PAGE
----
The US Food and Drug Administration (FDA) has provided updated information on the continuing saga of suspected contamination of "jerky"-type dog treats, primarily made from chicken and typically manufactured in China. Coincidentally, at least two major pet retailers have recently announced their commitments to stop selling pet treats manufactured in China.
The latest update by FDA was issued on May 16, 2014 (see link in “For More Information”). Briefly, it reports in question-and-answer format on the number and types of complaints it received regarding injury to dogs (as well as cats and a few people) after consumption of the treats, how it is following up on these complaints, and how it is working with other agencies on the matter. The update describes its inspection and laboratory testing efforts, as well.
Although some unapproved substances have been found in some samples, to date FDA has not been able to make a connection with their presence and the reported signs of adverse effects. Despite all this, no definitive answers have been found. The update goes on to advise the pet owner on signs to look for, what to do if he/she suspects a problem and how to file a complaint.
A few people in the petfood industry have complained to me for years that this whole issue is simply a case of mass consumer hysteria, i.e., that the reason FDA can't pinpoint an etiologic factor is because there is no cause. As mentioned before (and for which I received some flak from both sides of the issue), I personally do not have the information in hand to either confirm or contradict these folks. Fortunately for all, it is not my opinion that matters, as it is clear that FDA does believe there is a connection.
In my personal conversations with FDA, it related to me some well-documented complaints of injury that could not be explained any other way except due to the jerky treats. In the recent update, FDA found that half (13 out of 26) of the bodies of dogs submitted for post-mortem examination actually died of unrelated causes. That means, though, that the other half could not be explained, hence jerky treats are still highly suspect.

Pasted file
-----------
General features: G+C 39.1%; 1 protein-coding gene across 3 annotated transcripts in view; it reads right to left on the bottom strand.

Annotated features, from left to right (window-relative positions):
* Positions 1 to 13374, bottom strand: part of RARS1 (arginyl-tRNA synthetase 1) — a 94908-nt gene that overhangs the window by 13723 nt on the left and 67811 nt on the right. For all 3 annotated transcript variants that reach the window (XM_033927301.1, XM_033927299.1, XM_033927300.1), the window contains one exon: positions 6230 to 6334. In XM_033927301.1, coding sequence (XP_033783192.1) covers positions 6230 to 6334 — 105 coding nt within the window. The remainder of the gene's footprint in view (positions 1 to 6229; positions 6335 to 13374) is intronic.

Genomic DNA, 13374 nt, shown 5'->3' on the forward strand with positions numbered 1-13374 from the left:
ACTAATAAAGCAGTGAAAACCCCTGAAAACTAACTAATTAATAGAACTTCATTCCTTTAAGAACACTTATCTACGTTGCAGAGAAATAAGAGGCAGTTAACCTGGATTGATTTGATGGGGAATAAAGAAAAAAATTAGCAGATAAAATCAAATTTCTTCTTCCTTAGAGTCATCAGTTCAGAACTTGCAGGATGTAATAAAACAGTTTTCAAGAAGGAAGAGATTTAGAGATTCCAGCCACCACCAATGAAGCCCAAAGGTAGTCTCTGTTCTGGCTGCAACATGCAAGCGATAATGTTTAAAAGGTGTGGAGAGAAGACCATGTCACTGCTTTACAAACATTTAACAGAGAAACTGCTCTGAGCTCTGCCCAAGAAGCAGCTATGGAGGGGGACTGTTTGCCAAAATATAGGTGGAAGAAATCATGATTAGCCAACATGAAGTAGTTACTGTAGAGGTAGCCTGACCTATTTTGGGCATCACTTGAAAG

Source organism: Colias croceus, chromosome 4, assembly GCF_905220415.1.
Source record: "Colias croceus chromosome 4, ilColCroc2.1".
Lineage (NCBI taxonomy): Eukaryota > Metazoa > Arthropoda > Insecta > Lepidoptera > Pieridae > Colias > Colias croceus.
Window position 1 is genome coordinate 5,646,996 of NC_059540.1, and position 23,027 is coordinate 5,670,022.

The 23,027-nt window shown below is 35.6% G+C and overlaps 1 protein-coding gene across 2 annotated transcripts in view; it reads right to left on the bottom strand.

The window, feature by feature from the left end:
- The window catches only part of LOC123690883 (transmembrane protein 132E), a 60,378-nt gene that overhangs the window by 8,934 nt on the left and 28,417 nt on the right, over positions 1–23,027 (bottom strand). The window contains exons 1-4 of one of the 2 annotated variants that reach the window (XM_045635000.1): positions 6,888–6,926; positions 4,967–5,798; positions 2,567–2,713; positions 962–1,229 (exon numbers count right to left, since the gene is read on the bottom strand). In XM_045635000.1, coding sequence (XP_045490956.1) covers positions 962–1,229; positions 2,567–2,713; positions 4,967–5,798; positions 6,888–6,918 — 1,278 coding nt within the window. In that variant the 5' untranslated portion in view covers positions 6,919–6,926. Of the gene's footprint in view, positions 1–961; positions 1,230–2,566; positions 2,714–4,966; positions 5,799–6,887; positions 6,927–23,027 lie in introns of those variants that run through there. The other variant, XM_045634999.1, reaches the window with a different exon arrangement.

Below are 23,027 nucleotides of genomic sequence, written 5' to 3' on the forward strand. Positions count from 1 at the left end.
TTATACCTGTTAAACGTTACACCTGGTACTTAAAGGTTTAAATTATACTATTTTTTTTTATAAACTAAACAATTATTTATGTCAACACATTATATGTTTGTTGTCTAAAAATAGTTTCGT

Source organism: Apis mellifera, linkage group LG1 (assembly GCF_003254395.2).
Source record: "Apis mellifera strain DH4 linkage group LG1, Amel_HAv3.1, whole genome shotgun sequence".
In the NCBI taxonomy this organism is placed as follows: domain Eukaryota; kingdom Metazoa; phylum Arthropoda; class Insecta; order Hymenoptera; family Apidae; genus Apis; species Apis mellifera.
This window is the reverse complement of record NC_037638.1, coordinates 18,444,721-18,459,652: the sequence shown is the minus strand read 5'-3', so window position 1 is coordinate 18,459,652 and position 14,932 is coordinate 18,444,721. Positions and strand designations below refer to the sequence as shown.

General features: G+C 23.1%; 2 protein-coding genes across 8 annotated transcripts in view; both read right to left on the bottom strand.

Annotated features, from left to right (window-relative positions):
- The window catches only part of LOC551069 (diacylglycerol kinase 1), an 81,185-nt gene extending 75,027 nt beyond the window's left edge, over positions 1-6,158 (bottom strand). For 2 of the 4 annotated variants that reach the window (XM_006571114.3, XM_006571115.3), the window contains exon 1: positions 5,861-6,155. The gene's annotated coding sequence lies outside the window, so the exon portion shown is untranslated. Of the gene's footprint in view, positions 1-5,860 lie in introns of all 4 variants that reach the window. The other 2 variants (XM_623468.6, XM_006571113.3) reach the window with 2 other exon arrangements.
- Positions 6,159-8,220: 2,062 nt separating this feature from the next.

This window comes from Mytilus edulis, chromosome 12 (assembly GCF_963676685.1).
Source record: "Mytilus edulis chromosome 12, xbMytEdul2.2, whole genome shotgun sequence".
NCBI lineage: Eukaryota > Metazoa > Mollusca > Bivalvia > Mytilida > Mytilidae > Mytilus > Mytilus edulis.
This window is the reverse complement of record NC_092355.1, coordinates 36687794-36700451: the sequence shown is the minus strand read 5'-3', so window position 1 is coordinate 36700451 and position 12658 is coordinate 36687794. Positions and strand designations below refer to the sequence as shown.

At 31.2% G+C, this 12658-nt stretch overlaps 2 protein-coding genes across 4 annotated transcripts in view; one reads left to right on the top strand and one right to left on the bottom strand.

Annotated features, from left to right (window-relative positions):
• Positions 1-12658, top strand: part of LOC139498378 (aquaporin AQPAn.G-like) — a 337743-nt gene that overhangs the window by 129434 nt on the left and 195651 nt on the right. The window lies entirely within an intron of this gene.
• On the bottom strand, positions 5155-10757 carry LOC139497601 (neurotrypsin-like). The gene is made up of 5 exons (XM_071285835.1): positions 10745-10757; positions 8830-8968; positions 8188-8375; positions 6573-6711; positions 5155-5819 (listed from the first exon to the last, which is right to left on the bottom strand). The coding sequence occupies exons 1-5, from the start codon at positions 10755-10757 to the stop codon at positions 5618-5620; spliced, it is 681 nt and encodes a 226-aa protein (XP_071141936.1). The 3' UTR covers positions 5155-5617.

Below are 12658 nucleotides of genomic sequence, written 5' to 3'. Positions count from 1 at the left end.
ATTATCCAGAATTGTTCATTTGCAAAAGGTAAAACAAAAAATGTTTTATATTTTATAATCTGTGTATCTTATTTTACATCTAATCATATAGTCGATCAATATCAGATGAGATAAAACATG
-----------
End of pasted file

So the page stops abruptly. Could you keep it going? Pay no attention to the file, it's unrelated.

FDA understands and considers the phenomenon of unintended false associations when it evaluates situations like this. So, if half or even the vast majority of reported adverse events were not, in fact, due to jerky treats, that still leaves a sizable number of unexplained cases of harm associated with the treats. Thus, FDA interprets this as more than unsubstantiated consumer frenzy.
Why aren’t these products being taken off the market? In fact, that is one of the questions posted in the recent update (although FDA doesn't really answer it directly). A "recall" would retrieve product currently in distribution, but does not do anything about newly manufactured products coming in. The fact remains, despite FDA's powers, an effort to banish an entire category or source of petfood from distribution in the US without a means to distinguish the good from the bad product would be subject to serious legal challenge as arbitrary and capricious; that is, an abuse of authority. So, at this juncture FDA can only reiterate its cautions to consumers while it continues to work on discovery of the cause.
Privately held retail companies do not face that government impediment, though, so they can choose to sell or not sell something with far less restrictions. At the time of this writing, two major petfood retailers have made announcements that they will cease the sale of Chinese-made dog and cat treats (presumably jerky treats, but could include other types of products, as well) by late 2014 or early 2015. Some consumers have lamented about the long time frame for this to happen, though I'm sure there are very heavy contractual obligations in play. Still, most advocates applaud this action, so I'm sure other big retail names will join soon.
This development is a little bit like the ethoxyquin fiasco in the 1990s, except then it was at the manufacturer rather than the retail level. I recall talking to some petfood companies at the time that swore they would "fight it with scientific facts" when consumers first demanded removal of ethoxyquin from products, and despite all the data at hand FDA never found anything to warrant a change in the regulations regarding its inclusion in petfoods. However, once one big company took ethoxyquin out of its products, the bulk of the rest quickly followed suit.
Bottom line, it probably doesn't matter what FDA does or fails to do at this juncture. In fact, unless FDA uncovers a specific and addressable cause, the fate of Chinese-sourced jerky treats in the US marketplace appears sealed.